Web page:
As The Verge pointed out, the smallest Fortune 500 company “pulled in $5.1 billion in revenue last year.”

The Apples wearables business consists of the Apple Watch, the Beats headphones, and the company’s newest entrant, AirPods (more on those in a moment).

CNBC reported that Apple iPhone unit shipments were off the mark, selling 50.8M against a 52M expectation. And while 451 Research highlights that smartphone buying intent has fallen to a nine-year low, Wall Street projections suggest some 300M iPhones could be set for an upgrade this fall.

It could be needed, as Mac growth was tepid at 4 percent YOY, iPad units fell 13 percent YOY, and Apple’s China sales fell 12 percent YOY.

On the upside, the App Store was up 40 percent and Apple’s developer community grew by over 20 percent, according to Cook.

Now back to those AirPods.

They seem to be a sleeper hit. You can’t find them anywhere, save for maybe Craig’s List, and I’ve been told there’s at least a six week wait.

So while Apple may have missed on their AirPods demand forecast, those folks who *do* have them in hand (or, in ear, as it were) seem to love them madly.

Tech.pinion’s Ben Bajarin partnered with Experian to track down 942 people willing to take a quick AirPods user survey. Customer sat with the AirPods is at 98%! — that’s 82 percent “Very Satisfied” and 16% “Satisfied.”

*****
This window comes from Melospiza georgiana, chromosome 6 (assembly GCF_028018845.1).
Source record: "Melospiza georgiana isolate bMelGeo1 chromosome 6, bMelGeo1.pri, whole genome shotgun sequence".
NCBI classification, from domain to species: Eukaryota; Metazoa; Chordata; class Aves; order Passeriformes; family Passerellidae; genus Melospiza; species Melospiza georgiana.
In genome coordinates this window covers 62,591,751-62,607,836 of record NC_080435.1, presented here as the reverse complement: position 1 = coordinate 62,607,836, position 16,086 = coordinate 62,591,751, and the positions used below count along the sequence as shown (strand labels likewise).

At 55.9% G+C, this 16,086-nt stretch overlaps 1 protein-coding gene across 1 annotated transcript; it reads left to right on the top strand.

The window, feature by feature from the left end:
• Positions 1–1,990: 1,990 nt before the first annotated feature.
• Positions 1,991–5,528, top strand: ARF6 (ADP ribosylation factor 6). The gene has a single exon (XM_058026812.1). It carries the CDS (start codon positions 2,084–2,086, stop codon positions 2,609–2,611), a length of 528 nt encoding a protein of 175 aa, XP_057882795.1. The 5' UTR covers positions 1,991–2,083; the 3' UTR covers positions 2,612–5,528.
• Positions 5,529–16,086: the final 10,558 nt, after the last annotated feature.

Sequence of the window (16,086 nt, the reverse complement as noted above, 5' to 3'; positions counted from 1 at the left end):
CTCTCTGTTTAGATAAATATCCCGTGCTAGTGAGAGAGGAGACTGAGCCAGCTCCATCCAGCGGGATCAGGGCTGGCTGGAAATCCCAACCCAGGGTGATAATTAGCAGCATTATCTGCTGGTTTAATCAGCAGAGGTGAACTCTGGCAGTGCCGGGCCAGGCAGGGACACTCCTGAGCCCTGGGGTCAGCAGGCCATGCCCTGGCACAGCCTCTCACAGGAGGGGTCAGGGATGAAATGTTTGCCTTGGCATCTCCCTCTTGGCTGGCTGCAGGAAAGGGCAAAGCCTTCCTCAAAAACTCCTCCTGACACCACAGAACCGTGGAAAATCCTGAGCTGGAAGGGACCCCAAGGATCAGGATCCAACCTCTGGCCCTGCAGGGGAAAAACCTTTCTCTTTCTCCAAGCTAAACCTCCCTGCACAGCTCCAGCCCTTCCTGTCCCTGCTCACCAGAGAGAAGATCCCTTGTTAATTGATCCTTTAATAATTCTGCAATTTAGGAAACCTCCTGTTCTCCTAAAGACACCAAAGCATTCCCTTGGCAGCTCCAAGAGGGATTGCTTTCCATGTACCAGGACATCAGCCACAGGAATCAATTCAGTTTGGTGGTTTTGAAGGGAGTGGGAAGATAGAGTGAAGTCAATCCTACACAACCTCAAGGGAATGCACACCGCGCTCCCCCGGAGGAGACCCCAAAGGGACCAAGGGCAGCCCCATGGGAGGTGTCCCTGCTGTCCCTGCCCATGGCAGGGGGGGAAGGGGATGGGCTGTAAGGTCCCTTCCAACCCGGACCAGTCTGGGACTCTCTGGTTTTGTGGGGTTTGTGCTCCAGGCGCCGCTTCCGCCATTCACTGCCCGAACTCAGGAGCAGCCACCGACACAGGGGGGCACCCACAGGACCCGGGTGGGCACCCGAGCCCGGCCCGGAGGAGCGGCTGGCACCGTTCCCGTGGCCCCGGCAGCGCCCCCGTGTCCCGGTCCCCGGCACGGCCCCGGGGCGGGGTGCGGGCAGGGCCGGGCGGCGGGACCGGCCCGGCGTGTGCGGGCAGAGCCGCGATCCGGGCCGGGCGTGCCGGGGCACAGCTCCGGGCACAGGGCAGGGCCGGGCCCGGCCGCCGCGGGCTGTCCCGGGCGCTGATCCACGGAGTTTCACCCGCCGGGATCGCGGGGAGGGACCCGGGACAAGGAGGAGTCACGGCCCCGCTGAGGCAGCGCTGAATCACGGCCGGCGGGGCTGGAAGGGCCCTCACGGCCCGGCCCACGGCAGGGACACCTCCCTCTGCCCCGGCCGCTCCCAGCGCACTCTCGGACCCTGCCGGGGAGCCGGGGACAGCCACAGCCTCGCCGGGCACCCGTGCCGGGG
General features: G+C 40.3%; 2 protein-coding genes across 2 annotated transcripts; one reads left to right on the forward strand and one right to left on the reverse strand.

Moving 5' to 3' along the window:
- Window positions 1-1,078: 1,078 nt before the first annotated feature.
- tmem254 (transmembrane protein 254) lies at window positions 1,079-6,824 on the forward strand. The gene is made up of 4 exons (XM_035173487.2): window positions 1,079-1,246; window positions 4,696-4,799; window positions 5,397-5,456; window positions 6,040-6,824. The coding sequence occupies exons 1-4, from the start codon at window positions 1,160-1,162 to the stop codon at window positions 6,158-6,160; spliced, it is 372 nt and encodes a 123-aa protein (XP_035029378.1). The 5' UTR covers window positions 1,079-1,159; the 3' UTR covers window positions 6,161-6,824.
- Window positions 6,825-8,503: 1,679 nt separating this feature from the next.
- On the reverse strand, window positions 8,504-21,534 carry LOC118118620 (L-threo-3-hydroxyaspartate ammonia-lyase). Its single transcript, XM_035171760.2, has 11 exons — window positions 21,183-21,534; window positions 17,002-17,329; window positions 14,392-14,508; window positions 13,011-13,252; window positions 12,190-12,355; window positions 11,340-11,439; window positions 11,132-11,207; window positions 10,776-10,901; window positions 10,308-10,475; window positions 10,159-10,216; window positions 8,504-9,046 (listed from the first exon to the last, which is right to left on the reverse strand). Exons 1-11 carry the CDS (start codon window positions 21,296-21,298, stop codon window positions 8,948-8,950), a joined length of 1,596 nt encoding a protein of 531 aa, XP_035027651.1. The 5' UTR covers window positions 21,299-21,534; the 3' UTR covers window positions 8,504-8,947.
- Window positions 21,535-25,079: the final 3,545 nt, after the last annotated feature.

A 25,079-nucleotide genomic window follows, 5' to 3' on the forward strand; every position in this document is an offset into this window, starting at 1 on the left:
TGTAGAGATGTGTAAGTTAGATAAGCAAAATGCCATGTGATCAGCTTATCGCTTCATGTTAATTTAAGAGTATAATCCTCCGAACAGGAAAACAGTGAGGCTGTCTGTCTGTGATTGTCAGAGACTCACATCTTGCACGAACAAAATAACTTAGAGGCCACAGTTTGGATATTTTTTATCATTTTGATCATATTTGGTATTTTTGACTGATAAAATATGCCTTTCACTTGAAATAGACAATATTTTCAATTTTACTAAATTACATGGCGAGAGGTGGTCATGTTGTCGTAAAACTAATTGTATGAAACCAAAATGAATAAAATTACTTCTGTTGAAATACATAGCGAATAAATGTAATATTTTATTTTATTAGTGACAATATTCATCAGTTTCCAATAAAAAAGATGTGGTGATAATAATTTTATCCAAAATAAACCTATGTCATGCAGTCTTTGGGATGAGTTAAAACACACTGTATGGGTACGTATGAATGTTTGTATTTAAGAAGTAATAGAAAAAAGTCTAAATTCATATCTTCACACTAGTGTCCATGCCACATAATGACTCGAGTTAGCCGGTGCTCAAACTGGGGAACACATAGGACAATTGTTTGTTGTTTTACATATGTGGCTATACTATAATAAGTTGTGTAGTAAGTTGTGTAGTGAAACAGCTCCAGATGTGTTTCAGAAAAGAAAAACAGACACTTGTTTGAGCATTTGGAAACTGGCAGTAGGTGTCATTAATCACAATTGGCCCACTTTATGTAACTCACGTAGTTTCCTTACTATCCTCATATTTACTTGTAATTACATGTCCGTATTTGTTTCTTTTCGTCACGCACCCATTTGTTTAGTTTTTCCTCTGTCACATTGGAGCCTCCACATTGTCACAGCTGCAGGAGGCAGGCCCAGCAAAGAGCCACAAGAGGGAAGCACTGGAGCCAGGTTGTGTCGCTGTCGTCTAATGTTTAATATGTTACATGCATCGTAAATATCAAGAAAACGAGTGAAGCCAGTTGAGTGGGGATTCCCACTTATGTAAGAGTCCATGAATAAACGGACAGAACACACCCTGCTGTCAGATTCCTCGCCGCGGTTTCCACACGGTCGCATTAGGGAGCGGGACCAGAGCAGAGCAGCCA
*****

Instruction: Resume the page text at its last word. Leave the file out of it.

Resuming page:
That’s a record for customer sat for a new product from Apple, according to Bajarin. He points out that the iPhone had a 92 percent customer sat level when it was released in 2007, and the Apple Watch came close at 97 percent in 2015.

The Net Promoter Score for AirPods is also off the charts at 75 (the iPhone’s NPS is 72).

Writes Bajarin: Product and NPS specialists will tell you anything above 50 is excellent and anything above 70 is world class.

So what gives? Bajarin suggests it’s partially the fact that AirPods users are most likely early adopters, so they’re going to be inclined to love the product.

But I also have to think the fact that these are the first wireless ear buds from Apple, ones which automagically synch up with Apple devices (Macs, iPhones, iPads, etc.), and have good sound and battery life are big contributors to their speedy success.